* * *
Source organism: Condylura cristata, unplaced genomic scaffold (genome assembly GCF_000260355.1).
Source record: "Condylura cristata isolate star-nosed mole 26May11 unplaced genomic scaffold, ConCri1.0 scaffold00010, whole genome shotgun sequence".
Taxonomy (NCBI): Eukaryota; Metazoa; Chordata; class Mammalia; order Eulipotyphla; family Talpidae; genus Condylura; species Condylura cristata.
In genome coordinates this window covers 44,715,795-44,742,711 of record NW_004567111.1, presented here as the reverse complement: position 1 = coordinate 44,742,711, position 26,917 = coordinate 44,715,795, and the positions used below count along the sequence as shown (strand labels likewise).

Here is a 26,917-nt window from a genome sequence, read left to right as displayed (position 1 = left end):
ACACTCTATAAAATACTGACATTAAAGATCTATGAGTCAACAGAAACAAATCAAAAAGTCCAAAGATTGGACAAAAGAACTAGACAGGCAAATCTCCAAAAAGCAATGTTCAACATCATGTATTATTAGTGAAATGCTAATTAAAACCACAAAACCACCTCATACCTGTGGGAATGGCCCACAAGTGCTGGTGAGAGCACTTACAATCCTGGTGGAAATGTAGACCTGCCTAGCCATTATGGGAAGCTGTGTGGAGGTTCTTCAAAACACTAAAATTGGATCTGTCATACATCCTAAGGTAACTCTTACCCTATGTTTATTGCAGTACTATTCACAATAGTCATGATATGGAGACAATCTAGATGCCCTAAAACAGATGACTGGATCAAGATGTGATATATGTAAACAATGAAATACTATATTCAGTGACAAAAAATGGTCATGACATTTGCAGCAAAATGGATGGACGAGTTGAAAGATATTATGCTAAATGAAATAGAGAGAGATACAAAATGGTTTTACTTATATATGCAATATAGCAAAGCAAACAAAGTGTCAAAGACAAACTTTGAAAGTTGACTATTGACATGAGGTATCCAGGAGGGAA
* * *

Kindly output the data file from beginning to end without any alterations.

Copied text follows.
Source organism: Condylura cristata, unplaced genomic scaffold (genome assembly GCF_000260355.1).
Source record: "Condylura cristata isolate star-nosed mole 26May11 unplaced genomic scaffold, ConCri1.0 scaffold00010, whole genome shotgun sequence".
Taxonomy (NCBI): Eukaryota; Metazoa; Chordata; class Mammalia; order Eulipotyphla; family Talpidae; genus Condylura; species Condylura cristata.
In genome coordinates this window covers 44,715,795-44,742,711 of record NW_004567111.1, presented here as the reverse complement: position 1 = coordinate 44,742,711, position 26,917 = coordinate 44,715,795, and the positions used below count along the sequence as shown (strand labels likewise).

Here is a 26,917-nt window from a genome sequence, read left to right as displayed (position 1 = left end):
ACACTCTATAAAATACTGACATTAAAGATCTATGAGTCAACAGAAACAAATCAAAAAGTCCAAAGATTGGACAAAAGAACTAGACAGGCAAATCTCCAAAAAGCAATGTTCAACATCATGTATTATTAGTGAAATGCTAATTAAAACCACAAAACCACCTCATACCTGTGGGAATGGCCCACAAGTGCTGGTGAGAGCACTTACAATCCTGGTGGAAATGTAGACCTGCCTAGCCATTATGGGAAGCTGTGTGGAGGTTCTTCAAAACACTAAAATTGGATCTGTCATACATCCTAAGGTAACTCTTACCCTATGTTTATTGCAGTACTATTCACAATAGTCATGATATGGAGACAATCTAGATGCCCTAAAACAGATGACTGGATCAAGATGTGATATATGTAAACAATGAAATACTATATTCAGTGACAAAAAATGGTCATGACATTTGCAGCAAAATGGATGGACGAGTTGAAAGATATTATGCTAAATGAAATAGAGAGAGATACAAAATGGTTTTACTTATATATGCAATATAGCAAAGCAAACAAAGTGTCAAAGACAAACTTTGAAAGTTGACTATTGACATGAGGTATCCAGGAGGGAA